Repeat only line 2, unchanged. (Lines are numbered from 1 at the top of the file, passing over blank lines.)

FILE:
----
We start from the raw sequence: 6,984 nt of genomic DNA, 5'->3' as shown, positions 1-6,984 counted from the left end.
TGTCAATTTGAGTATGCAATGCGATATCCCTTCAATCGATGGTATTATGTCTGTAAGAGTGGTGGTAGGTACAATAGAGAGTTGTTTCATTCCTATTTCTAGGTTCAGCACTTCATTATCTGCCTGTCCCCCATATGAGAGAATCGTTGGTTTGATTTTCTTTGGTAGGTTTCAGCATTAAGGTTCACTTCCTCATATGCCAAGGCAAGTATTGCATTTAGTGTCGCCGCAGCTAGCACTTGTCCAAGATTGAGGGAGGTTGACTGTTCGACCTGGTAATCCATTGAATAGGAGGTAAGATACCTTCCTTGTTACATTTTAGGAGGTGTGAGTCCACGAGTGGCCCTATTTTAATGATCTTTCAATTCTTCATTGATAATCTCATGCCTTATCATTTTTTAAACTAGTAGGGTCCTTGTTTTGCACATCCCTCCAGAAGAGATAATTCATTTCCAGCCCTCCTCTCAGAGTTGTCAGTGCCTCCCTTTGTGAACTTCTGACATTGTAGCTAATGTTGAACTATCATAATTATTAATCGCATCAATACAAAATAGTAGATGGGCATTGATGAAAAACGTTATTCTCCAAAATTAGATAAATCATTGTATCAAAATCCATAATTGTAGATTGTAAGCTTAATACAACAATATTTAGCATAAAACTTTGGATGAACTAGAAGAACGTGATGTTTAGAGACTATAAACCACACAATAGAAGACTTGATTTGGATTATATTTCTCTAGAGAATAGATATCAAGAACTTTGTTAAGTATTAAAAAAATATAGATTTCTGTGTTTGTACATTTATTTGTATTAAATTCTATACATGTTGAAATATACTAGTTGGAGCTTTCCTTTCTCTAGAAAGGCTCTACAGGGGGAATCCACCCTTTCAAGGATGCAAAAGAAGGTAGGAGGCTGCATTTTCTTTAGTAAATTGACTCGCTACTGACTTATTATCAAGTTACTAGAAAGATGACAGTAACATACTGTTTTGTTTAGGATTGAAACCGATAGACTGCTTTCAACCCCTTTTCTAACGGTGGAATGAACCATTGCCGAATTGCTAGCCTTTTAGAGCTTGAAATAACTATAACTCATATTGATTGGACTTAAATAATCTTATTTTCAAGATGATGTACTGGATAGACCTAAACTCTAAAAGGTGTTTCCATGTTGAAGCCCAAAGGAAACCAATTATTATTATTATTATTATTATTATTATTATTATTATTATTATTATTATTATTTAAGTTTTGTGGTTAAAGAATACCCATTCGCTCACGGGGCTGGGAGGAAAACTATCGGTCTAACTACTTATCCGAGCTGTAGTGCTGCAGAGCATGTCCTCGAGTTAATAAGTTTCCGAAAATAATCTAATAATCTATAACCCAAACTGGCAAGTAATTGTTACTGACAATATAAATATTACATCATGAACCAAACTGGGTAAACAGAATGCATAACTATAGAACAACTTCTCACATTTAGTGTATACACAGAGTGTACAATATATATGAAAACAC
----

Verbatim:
TGTCAATTTGAGTATGCAATGCGATATCCCTTCAATCGATGGTATTATGTCTGTAAGAGTGGTGGTAGGTACAATAGAGAGTTGTTTCATTCCTATTTCTAGGTTCAGCACTTCATTATCTGCCTGTCCCCCATATGAGAGAATCGTTGGTTTGATTTTCTTTGGTAGGTTTCAGCATTAAGGTTCACTTCCTCATATGCCAAGGCAAGTATTGCATTTAGTGTCGCCGCAGCTAGCACTTGTCCAAGATTGAGGGAGGTTGACTGTTCGACCTGGTAATCCATTGAATAGGAGGTAAGATACCTTCCTTGTTACATTTTAGGAGGTGTGAGTCCACGAGTGGCCCTATTTTAATGATCTTTCAATTCTTCATTGATAATCTCATGCCTTATCATTTTTTAAACTAGTAGGGTCCTTGTTTTGCACATCCCTCCAGAAGAGATAATTCATTTCCAGCCCTCCTCTCAGAGTTGTCAGTGCCTCCCTTTGTGAACTTCTGACATTGTAGCTAATGTTGAACTATCATAATTATTAATCGCATCAATACAAAATAGTAGATGGGCATTGATGAAAAACGTTATTCTCCAAAATTAGATAAATCATTGTATCAAAATCCATAATTGTAGATTGTAAGCTTAATACAACAATATTTAGCATAAAACTTTGGATGAACTAGAAGAACGTGATGTTTAGAGACTATAAACCACACAATAGAAGACTTGATTTGGATTATATTTCTCTAGAGAATAGATATCAAGAACTTTGTTAAGTATTAAAAAAATATAGATTTCTGTGTTTGTACATTTATTTGTATTAAATTCTATACATGTTGAAATATACTAGTTGGAGCTTTCCTTTCTCTAGAAAGGCTCTACAGGGGGAATCCACCCTTTCAAGGATGCAAAAGAAGGTAGGAGGCTGCATTTTCTTTAGTAAATTGACTCGCTACTGACTTATTATCAAGTTACTAGAAAGATGACAGTAACATACTGTTTTGTTTAGGATTGAAACCGATAGACTGCTTTCAACCCCTTTTCTAACGGTGGAATGAACCATTGCCGAATTGCTAGCCTTTTAGAGCTTGAAATAACTATAACTCATATTGATTGGACTTAAATAATCTTATTTTCAAGATGATGTACTGGATAGACCTAAACTCTAAAAGGTGTTTCCATGTTGAAGCCCAAAGGAAACCAATTATTATTATTATTATTATTATTATTATTATTATTATTATTATTATTATTATTTAAGTTTTGTGGTTAAAGAATACCCATTCGCTCACGGGGCTGGGAGGAAAACTATCGGTCTAACTACTTATCCGAGCTGTAGTGCTGCAGAGCATGTCCTCGAGTTAATAAGTTTCCGAAAATAATCTAATAATCTATAACCCAAACTGGCAAGTAATTGTTACTGACAATATAAATATTACATCATGAACCAAACTGGGTAAACAGAATGCATAACTATAGAACAACTTCTCACATTTAGTGTATACACAGAGTGTACAATATATATGAAAACAC